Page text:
UAE: Domestic Worker Consent is a condition for Salary Deduction Penalty

The Ministry of Human Resources and Emiratisation has affirmed the employer's right to impose penalties on an assistant worker by deducting or withholding salary if the worker commits a serious error or violates instructions, resulting in harm to the employer's property or assets under the worker's custody.

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According to a clarification published in the "Labour Market" magazine, the employer cannot deduct from the assistant worker's salary without the worker's approval. The worker's consent is essential to applying the deduction penalty, capped at a quarter of the wage. In cases where the assistant worker disagrees with the penalty, the Ministry's approval is required to determine compensation for damages. If an agreement cannot be reached, the matter becomes a labour dispute referred to the judiciary. However, any deducted amount from the assistant worker's wages should not exceed a quarter, and it is necessary to settle debts based on a court ruling.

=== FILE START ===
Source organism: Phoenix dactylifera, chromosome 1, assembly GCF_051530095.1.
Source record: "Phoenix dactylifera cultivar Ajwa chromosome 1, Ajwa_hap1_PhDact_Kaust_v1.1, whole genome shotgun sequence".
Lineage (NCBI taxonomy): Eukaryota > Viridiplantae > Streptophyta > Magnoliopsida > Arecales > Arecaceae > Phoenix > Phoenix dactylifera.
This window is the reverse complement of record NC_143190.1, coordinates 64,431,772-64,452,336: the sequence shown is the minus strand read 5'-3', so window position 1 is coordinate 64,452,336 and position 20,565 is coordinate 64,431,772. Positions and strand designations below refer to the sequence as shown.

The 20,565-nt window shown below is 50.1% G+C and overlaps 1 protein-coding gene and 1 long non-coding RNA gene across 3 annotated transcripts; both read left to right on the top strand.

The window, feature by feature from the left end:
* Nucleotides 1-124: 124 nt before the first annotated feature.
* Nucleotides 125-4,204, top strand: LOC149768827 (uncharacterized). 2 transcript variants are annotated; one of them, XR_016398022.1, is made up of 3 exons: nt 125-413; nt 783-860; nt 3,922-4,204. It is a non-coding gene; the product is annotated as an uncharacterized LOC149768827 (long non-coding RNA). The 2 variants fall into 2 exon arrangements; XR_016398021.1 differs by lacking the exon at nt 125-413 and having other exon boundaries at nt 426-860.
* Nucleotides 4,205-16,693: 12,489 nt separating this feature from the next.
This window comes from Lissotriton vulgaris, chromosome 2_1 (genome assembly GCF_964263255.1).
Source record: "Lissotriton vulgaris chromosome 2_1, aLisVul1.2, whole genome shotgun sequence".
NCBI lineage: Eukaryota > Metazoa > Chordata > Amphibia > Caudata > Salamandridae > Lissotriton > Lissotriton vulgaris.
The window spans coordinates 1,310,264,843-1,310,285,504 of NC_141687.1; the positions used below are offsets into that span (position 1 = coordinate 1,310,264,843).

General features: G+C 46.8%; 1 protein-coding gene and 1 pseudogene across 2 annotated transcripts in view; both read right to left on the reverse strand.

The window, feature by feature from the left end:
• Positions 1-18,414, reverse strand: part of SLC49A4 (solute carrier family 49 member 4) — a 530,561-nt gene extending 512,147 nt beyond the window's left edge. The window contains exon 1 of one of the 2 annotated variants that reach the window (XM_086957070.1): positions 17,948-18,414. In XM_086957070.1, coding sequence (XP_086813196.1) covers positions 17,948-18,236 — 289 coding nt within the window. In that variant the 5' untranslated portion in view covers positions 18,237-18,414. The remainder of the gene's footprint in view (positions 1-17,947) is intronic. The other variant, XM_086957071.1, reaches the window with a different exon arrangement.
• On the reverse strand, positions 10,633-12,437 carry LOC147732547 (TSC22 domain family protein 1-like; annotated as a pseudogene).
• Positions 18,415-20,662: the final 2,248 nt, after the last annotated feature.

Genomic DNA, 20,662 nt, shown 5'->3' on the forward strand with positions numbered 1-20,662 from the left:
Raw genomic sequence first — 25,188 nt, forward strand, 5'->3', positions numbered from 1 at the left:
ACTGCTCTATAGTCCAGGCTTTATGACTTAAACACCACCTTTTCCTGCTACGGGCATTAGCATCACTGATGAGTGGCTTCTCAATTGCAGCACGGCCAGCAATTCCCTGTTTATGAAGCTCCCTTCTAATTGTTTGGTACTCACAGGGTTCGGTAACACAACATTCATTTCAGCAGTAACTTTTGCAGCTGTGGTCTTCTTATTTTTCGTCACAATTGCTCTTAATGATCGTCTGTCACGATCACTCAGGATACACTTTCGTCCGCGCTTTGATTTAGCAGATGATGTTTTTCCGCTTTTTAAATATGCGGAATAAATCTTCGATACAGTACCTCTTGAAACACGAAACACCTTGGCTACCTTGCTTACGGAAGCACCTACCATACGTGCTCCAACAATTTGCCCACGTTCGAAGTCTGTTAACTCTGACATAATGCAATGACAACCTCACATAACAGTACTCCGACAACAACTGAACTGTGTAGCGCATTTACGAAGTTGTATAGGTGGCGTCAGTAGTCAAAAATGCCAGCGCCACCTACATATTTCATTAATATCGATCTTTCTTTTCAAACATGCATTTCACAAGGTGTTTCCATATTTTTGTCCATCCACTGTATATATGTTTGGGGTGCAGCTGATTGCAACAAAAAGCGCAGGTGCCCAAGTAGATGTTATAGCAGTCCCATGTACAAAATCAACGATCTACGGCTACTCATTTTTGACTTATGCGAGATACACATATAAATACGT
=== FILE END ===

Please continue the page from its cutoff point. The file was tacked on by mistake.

Federal Decree Law No. 33 of 2021 outlines specific conditions allowing employers to deduct from workers' wages. The deduction or withholding cannot exceed 50% of the wage in any case. Permissible deductions include recovering loans granted to the worker, reclaiming excess amounts paid, and deducting amounts for contributions to rewards, retirement pensions, and insurance as per country legislation.

Additionally, deductions are allowed for the worker's contributions to a facility's savings fund or approved loans. Payments for social projects, benefits, or services approved by the Ministry also permit deductions, provided the worker receives written notice to participate in the project. The list of deduction cases covers payment of debts due to a court ruling, not exceeding a quarter of the wage. However, alimony debts may exceed this limit with court approval, and the distribution of collected amounts follows privilege levels in cases of multiple debts.

Furthermore, deductions can be made to cover costs for repairing damages caused by the worker's error or violation of employer instructions, with a limit of five days' wages per month. Any deduction beyond this limit requires approval from the competent court.

The Ministry emphasised that in cases of disagreement over signing the deduction agreement, the matter will be escalated to the judiciary as a labour dispute.

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